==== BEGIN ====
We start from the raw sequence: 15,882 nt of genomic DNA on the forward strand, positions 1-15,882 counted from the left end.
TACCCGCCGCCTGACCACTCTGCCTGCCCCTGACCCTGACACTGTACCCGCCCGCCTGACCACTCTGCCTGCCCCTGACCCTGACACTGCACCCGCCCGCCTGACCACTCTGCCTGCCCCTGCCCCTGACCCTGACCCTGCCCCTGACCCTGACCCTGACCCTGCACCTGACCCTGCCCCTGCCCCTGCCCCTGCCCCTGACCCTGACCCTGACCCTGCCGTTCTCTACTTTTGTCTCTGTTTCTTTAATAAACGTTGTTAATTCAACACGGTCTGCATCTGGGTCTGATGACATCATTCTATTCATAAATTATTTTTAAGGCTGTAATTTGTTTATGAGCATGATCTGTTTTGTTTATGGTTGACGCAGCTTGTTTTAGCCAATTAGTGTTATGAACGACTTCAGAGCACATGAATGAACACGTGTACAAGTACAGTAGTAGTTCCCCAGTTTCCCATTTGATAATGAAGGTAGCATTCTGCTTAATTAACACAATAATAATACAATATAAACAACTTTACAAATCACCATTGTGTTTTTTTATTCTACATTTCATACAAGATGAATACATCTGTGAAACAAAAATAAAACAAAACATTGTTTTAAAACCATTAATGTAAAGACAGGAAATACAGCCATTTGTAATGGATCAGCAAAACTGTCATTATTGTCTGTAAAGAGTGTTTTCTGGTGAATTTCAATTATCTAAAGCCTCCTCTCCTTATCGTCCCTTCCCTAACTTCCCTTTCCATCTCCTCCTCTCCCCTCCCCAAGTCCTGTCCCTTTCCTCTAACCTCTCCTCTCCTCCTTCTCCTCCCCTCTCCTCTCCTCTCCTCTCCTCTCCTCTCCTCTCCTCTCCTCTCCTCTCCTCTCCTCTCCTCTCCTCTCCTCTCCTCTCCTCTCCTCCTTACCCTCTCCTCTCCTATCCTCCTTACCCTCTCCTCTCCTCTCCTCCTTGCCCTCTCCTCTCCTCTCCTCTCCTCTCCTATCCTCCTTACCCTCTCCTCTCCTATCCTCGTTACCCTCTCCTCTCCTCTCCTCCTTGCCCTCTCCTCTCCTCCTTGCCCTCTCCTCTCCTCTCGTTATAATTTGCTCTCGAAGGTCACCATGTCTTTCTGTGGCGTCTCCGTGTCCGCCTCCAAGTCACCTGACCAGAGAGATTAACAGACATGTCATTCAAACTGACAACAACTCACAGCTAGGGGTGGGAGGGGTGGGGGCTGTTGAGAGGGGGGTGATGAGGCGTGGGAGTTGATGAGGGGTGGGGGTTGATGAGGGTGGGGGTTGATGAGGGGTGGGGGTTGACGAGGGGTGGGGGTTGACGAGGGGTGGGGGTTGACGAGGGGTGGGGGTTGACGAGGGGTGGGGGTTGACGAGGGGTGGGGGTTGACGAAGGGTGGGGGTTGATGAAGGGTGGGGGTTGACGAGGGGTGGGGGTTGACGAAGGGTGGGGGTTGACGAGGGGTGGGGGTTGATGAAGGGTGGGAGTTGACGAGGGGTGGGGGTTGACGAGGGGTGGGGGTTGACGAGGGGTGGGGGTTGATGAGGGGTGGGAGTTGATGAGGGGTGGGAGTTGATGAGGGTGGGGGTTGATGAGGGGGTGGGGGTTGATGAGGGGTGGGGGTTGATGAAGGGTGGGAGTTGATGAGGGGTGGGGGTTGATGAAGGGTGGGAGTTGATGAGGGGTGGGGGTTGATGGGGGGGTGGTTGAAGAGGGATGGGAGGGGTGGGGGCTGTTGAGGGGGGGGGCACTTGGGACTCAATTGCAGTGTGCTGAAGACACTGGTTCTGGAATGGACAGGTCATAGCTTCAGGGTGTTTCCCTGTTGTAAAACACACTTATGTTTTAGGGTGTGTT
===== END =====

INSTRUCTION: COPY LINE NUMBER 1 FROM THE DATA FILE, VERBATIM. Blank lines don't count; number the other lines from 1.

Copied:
We start from the raw sequence: 15,882 nt of genomic DNA on the forward strand, positions 1-15,882 counted from the left end.